chapter 7 bankruptcy, bankruptcy chapter 7, what is chapter 7 bankruptcy, chapter 7 bankruptcy lawyer, chapter 7 bankruptcy attorneyAbout Chapter 7 Bankruptcy

According to a recent Federal Reserve study, almost half of Americans cannot make a $400 emergency payment. In other words, most families basically live hand-to-mouth and have essentially no financial resources to weather the financial storms of life. These storms include things like a temporary layoff, serious illness, divorce, and a family emergency. Typically, these storms trigger a snowball effect. With little or nothing to fall back on, many families shift scarce resources to secured debts, like home mortgage payments and utility bills, and neglect other kinds of debt, like medical bills and credit cards. Most money lenders have very little patience in this area. Harassing phone calls and other low-level adverse action usually start with the first missed or late payment; lawsuits and other higher-level adverse action follow shortly thereafter. Many times, Chapter 7 bankruptcy is the only way to reverse this downward spiral.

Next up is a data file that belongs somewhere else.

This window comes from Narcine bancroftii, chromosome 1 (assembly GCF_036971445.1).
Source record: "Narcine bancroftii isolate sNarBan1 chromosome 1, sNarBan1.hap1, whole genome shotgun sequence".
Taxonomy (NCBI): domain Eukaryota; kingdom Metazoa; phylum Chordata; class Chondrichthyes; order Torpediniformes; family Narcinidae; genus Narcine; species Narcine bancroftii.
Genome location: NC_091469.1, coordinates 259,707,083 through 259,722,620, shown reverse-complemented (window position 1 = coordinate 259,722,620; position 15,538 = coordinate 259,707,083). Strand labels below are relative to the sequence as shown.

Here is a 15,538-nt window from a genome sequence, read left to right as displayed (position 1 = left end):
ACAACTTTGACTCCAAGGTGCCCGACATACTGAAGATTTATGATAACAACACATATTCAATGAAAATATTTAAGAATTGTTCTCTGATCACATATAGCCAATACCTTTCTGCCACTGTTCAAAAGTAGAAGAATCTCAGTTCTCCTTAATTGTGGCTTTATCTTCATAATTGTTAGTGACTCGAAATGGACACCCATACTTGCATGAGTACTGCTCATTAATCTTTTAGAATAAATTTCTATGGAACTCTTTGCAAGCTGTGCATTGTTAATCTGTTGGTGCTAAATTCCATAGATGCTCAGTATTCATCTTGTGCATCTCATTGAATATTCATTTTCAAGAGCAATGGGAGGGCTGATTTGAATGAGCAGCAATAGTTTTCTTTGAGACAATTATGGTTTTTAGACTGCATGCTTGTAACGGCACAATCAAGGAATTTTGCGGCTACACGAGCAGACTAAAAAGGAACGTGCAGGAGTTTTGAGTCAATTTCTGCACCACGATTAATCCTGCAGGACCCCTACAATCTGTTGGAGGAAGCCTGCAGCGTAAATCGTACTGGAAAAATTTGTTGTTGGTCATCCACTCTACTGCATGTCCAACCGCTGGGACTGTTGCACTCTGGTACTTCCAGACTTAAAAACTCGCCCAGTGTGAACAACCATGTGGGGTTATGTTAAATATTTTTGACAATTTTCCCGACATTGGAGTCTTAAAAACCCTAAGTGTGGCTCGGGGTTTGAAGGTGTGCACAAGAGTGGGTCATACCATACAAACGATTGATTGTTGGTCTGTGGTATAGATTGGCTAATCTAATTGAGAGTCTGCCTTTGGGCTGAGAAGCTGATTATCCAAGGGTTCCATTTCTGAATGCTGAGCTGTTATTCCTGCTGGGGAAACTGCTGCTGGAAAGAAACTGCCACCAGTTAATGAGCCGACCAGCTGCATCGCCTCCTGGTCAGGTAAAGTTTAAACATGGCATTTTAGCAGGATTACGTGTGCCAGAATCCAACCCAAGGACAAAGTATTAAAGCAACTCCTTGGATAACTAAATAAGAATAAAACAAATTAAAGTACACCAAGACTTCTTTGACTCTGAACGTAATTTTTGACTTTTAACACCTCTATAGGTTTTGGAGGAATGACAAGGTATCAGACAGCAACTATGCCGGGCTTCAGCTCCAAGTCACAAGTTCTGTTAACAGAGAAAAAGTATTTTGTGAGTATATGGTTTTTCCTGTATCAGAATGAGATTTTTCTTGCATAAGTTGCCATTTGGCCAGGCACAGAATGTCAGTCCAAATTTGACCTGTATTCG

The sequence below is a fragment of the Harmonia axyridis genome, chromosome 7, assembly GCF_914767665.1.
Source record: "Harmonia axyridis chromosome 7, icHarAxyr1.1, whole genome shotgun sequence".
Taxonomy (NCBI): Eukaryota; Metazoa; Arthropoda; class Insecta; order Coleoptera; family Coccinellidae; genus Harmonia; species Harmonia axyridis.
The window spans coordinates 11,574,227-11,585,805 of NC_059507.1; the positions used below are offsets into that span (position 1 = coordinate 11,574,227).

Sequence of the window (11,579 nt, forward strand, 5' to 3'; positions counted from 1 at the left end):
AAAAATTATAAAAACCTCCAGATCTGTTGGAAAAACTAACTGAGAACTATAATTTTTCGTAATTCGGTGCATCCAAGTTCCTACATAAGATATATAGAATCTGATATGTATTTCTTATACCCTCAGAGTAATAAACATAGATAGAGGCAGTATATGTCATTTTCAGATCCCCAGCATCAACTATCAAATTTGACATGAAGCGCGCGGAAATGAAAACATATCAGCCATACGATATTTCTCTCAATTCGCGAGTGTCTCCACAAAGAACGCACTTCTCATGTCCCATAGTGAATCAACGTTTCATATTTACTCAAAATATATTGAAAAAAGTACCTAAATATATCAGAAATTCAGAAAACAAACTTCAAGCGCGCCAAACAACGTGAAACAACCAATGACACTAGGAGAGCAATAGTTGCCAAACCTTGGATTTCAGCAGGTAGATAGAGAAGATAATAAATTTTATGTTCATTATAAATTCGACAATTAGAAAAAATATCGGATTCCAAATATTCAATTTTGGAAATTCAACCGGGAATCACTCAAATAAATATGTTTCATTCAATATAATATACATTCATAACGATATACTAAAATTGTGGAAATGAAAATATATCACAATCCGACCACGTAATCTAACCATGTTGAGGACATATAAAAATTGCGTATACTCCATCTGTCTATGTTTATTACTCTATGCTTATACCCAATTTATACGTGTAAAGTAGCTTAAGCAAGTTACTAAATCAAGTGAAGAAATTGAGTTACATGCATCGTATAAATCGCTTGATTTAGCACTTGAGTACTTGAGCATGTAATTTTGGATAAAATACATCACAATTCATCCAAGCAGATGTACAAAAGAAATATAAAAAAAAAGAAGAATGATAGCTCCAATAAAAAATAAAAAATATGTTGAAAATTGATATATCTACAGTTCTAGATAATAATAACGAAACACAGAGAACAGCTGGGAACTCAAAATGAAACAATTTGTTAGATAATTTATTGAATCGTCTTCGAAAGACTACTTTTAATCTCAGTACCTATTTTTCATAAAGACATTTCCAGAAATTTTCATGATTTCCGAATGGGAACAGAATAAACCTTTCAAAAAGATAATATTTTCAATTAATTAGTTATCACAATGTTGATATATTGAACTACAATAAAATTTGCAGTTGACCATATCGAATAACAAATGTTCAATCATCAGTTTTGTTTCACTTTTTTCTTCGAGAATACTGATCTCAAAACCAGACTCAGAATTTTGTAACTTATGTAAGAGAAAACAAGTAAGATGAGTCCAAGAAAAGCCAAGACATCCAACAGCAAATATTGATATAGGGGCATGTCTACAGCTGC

Why File a Chapter 7 Bankruptcy?

As soon as the voluntary petition is filed, an automatic stay goes into effect, in most cases. Typically, that automatic stay remains in effect until the judge signs the discharge order at the end of the case. During this period, moneylenders cannot take any adverse action against you without special permission from the bankruptcy judge. Such action includes:

  • Collection letters
  • Harassing phone calls
  • Repossession
  • Lawsuits
  • Foreclosure

In fact, during Chapter 7 bankruptcy, the Bankruptcy Code prohibits moneylenders from communicating with debtors while their c